A picture paints a thousand words, and those words are greatly multiplied if the picture in question is moving. In fact, studies show that when both the visual and auditory senses are stimulated, a person’s retention increases by an astounding 58 percent.
In this era of smartphones and tablets, people crave visual content. Look at the success of Pinterest and Tumblr. Stock photography of people shaking hands on your website will do nothing to help build intrigue or fascination with your company in this era of visual stimulation. Short films on the “story” of the people and values of the company will create a much deeper and lasting connection than any other digital medium available.
Too Close for Clarification
When people ask what my company does, I often fail at doing a good job of promoting us. You would assume that after crafting the stories of more than 300 companies, I would be able to explain the problems we solve for our clients. The problem is that while I am good at my job, I am far too close to it to be able to effectively tell its story.
The same rings true for many companies. Let’s say you’ve spent the past year coding an app. It has special features and a great user interface, and it will be of real value to users. But when you try to explain the app, you end up just talking about how it works, instead of why a person should use it.
If you want someone to truly understand your company, you should focus on a problem both you and your potential client have — not the fact that your company does X, Y, or Z. You need to first gain the trust of the viewer by showcasing how you solve a problem, as well as what your company and the viewer have in common. The final 20 percent of the video can be used to reveal what, exactly, your company does.
Success in 60 Seconds
A company’s story should be no longer than one minute, so naturally, you won’t be able to cover everything. Here’s what is necessary to create successful shorts:
- As previously mentioned, focus on the problem both you and your viewer share and how your company solves it.
- Use simple images. The human mind’s “working memory” is the first stop for new ideas, and it’s limited in size. Flashy images take up more space, so keep it simple to share the core of your story.
- Connect with prior knowledge. New bits of knowledge will link up with things people already understand. In other words, make it relatable. Use metaphors. A Dropbox company video connects the act of forgetting your files with leaving your wallet at home. It’s something everyone can understand and relate to.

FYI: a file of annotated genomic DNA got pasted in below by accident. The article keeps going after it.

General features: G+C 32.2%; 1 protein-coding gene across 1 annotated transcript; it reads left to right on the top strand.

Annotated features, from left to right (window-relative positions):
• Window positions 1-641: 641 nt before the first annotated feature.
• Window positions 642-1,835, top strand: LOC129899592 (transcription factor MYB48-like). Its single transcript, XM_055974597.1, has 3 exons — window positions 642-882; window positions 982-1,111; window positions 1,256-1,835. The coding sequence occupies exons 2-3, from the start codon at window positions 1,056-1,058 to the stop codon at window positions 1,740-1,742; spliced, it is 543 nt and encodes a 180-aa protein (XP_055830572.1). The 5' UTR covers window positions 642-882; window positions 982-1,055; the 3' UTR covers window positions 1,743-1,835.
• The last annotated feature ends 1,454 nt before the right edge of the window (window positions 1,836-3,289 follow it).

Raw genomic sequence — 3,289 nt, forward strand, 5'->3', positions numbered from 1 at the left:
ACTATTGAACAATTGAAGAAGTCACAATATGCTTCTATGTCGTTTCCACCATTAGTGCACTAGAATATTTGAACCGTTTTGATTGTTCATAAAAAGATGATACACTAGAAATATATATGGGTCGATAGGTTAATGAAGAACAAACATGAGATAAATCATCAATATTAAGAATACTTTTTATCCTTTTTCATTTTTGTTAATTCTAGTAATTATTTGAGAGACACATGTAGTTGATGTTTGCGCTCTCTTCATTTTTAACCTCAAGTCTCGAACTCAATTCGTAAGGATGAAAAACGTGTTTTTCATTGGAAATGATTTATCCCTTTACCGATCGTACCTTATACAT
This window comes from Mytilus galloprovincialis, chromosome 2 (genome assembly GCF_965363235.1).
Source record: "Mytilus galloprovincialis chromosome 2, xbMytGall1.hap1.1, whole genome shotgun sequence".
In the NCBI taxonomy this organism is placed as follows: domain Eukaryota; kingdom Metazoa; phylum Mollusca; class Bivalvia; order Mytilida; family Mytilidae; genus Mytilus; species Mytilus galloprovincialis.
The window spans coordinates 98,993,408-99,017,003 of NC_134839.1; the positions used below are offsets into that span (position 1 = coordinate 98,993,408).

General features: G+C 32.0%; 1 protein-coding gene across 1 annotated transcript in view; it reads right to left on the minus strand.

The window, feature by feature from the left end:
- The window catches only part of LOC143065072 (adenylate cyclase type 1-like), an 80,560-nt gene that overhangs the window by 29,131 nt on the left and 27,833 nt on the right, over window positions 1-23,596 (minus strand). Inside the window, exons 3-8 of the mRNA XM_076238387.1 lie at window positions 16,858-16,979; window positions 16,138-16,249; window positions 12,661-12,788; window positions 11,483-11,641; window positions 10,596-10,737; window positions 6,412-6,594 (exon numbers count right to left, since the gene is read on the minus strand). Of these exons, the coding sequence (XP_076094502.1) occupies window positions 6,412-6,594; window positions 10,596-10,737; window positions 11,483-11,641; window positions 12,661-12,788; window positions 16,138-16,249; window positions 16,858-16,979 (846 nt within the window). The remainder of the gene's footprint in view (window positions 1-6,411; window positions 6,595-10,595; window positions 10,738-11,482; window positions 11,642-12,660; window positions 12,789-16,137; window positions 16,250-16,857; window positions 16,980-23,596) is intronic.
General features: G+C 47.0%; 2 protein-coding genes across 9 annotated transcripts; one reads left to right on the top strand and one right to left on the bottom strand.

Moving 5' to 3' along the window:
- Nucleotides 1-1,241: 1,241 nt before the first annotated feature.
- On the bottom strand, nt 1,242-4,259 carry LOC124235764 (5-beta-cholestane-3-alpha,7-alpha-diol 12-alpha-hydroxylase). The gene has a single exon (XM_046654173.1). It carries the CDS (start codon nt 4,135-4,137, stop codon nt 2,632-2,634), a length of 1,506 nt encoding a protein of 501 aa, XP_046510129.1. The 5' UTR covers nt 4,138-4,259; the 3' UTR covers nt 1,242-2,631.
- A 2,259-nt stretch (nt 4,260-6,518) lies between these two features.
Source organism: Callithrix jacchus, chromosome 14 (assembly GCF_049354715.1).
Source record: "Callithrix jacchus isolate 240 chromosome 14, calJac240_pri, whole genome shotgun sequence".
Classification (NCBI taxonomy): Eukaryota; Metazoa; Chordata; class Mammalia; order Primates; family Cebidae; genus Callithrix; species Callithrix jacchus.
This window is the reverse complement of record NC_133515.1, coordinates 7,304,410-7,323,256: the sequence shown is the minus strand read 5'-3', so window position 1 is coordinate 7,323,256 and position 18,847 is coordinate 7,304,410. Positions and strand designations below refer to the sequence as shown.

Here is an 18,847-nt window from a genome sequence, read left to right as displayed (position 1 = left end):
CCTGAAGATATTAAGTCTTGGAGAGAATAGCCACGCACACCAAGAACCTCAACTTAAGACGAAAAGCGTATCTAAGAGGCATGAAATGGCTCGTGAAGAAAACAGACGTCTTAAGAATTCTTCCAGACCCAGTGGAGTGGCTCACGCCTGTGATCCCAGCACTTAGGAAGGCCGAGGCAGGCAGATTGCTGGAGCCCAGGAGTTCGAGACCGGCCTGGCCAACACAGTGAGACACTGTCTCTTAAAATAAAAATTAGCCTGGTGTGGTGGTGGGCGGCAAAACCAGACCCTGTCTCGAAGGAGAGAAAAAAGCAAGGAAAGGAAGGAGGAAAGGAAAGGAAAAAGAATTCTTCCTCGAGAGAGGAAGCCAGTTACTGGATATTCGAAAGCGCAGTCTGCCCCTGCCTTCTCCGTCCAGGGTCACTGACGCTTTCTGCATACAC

- Limit any list in the video to just three things.
- No, seriously. Remember what I said about working memory? Most people can’t easily remember five things. Three is the magic number.
Roll Frame Goals
Company videos or shorts should not just be produced as eye candy or as replacements for a screencast that explains product features in detail. It has to tell a story, and it should work to convert viewers into customers, meaning there should always be goals for financial growth from the production and distribution of the video content. Determine whether or not the return from the video will eventually be worth the investment.
But the most important goal for any company video should be to take a complex, intriguing, or exciting story and turn it into a visual product that is engaging, informative, and understandable. This means that your friends and family might finally understand what you’ve been working so hard on for the past three years; your wife will never again give your that blank stare when you discuss work. Framing your company’s story in the right way can lead to more than just views — you just need to find your story.
Andrew Angus is an author, speaker, and founder/ CEO of Switch Video, a video animation company that produces simple videos that “explain what you do” in an engaging and compelling format. Switch Video works with companies of all sizes and has produced over 350 videos for clients like Microsoft and American Express in 15 countries and 8 different languages. Andrew is a thought leader in the online video industry, writing and speaking about the brain science behind making your company’s story stick. He welcomes people to reach out to him on Twitter or Google+ and can be booked to speak on Speakerfile.